When I was in college, I believed that what I needed to do was find the perfect job.
I spent hours scouring job postings; I copy-pasted job descriptions that seemed interesting into a Word Document; I attended career fairs. I even took an online career suitability test, which delivered surprisingly insightful results for a 10-minute internet quiz.
After almost 10 years, what I have come to realize is this: there is no “perfect” job out there. That idea has fallen by the wayside for me, like Santa Claus or the belief that my life would be figured out by age 30.
If I could go back and speak to my 20-year-old self or to young graduates today, my only piece of advice would be: get to know yourself. Work on your strengths and help them to shine, and get to know your weaknesses too, so that they don’t bring you down in the workplace.
As one of my favorite authors, Joyce Meyer, said:
“On a scale of one to ten, I might be a three when it comes to playing a piano. Now, if I were to practice long and hard—and if my husband could put up with the racket—I could, maybe, transform myself into a middle-of-the-road, level-five pianist. However, as a public speaker, I might be an eight. So, if I invested my time and effort into this ability, I might just be able to get to a level ten. When you look at it this way, it’s easy to see where you need to invest your efforts.”
In college, I went through a brief phase as a business major, because I believed this would help me “make money.” I wasn’t interested in the course work—in fact, I could barely stay awake in most classes—and I didn’t do well in them either. It just wasn’t something I’m good at. It still isn’t, and I barely get my taxes done every year.
But pursuing my real interest of being an English major was out, because of the ever-present question, “What will you do with that?”
Well, after taking a detour to graduate with a psychology degree, perhaps in an attempt to better understand my own mind, here I am as a writer.
Which brings me to the second point of this article: it isn’t necessary to spend hours trying to find the perfect job or to pick a career based on what you think will bring external gains such as fame or money. And there’s never going to be a job that meets every single criteria that we think we want. Life has a way of working out differently than how we may imagine it.
Sure, it’s important to look up things like how to write a good cover letter and résumé. But ultimately, get to know who you are, identify what you are good at and enjoy doing, and figure out how to make a career out of it. If you do this, if you focus on developing and showcasing your talent, the right job for you will sort itself out (notice I said “right,” not “perfect”).
Consider the most successful entrepreneurs in our society, such as Steve Jobs or Elon Musk. They don’t do their work to make money—in fact, both were college dropouts. They left the traditional path to do things they were passionate about, and through this, they managed to create incredible products and advances in technology, and generated financial success as a byproduct.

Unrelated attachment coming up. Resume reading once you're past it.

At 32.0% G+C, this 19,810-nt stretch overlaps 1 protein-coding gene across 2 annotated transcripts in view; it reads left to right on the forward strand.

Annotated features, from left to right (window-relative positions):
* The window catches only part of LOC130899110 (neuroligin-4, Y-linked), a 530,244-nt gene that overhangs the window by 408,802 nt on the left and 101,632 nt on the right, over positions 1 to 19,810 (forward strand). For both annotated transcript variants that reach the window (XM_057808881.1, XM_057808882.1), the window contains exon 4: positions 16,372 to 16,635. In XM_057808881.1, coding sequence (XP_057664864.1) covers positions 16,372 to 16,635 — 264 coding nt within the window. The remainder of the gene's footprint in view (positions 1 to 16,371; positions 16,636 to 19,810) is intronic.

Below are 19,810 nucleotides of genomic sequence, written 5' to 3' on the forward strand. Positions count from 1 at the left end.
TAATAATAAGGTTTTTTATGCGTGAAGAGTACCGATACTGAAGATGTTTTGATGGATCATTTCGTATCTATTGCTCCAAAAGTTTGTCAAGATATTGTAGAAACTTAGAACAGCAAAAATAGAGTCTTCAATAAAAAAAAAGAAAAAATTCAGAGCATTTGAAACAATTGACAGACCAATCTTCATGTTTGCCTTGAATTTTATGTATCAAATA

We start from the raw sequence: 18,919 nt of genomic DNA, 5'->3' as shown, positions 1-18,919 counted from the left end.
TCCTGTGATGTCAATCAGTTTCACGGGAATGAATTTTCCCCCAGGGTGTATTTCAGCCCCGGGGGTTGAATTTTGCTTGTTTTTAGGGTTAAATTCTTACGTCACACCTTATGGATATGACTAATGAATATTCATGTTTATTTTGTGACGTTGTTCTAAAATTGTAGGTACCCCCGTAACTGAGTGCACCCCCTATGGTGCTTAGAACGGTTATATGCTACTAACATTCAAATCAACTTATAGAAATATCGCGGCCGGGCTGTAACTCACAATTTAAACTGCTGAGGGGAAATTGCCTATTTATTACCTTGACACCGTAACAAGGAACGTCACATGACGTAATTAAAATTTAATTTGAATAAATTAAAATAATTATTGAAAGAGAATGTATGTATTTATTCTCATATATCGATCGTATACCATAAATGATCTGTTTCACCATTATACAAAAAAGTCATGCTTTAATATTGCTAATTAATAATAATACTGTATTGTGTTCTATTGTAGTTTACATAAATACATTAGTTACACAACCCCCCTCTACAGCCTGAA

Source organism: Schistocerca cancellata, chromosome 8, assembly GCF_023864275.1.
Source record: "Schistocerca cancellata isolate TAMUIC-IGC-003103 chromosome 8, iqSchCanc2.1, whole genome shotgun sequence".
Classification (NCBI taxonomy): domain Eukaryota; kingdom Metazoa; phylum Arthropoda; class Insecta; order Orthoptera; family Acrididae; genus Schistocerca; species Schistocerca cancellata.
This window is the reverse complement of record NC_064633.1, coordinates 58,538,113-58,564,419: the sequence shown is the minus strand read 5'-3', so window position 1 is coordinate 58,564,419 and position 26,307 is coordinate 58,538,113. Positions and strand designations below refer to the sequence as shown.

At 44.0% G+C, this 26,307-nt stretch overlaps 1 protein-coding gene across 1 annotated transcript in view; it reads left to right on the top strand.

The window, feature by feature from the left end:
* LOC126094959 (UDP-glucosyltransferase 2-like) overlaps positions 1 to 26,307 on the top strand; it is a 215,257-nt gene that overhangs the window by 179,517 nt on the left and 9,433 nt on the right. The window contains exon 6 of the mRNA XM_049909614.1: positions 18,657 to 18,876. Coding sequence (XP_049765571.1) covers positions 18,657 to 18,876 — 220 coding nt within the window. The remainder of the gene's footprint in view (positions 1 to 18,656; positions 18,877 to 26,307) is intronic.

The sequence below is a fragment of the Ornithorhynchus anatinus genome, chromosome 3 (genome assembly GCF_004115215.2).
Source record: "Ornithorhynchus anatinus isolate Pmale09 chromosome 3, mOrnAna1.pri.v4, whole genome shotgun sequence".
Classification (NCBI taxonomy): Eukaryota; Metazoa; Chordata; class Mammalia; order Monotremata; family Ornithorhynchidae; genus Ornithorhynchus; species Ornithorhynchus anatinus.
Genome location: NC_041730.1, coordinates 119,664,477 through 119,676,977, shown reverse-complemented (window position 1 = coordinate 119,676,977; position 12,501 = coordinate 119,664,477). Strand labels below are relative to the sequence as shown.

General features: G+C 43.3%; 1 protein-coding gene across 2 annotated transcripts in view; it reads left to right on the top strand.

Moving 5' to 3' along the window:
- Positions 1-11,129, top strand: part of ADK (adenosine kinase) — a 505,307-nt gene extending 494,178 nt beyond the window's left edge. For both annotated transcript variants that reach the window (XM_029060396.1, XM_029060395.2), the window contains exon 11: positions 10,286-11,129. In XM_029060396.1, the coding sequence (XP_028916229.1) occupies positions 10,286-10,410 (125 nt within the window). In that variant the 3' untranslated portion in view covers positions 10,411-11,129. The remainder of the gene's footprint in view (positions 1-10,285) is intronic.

Think about, even, doctors and lawyers, two stereotypically “successful” careers.
What kind of doctor do you want? Do you want someone who is bored and harried, who doesn’t listen to you and hurries you out the door to get to the next patient? Or do you want someone who genuinely loves to interact with patients, who listens to you and wants to help you get well?
Do you want a lawyer who doesn’t care about the success of your case as long as they’re getting paid, or do you want someone who will spend the time and effort in creating a successful argument for you?
I’ve heard some opinions that the idea of “following your passion” is only for the wealthy—and yes, if your passion is to lie on a beach in Bali with umbrellas in your drink, that’s probably not attainable for the majority of the population; and there are certainly various barriers in this country to success.
Yet I do believe that everyone is born with a particular talent or aptitude for work, a unique perspective that only you have; even if it is being a really great bus driver.
And yes, maybe you could become a doctor, or a lawyer, or whatever career you believe will make you successful. Maybe you could even make a good living doing this and be okay at it—a “middle-of-the-road level-five,” if you will. And there’s also nothing wrong with pursuing a hobby on the side and taking a regular job to support yourself.
However, one of the most common statements I see from new graduates, and people everywhere, is wanting to “change the world” or “help people.”
Consider that maybe, just maybe, the best way to do that is to use your talents and gifts and put them out there in the world, no matter what you have to do to make it work. Maybe you will touch someone struggling with the same problem that you are, or create an invention to help break down plastic, or become an incredible photographer. Perhaps it is sharing, connection, and creativity that the world needs more of, and by daring to follow your passion, you will fill a you-sized hole in the universe just waiting for you to step into it.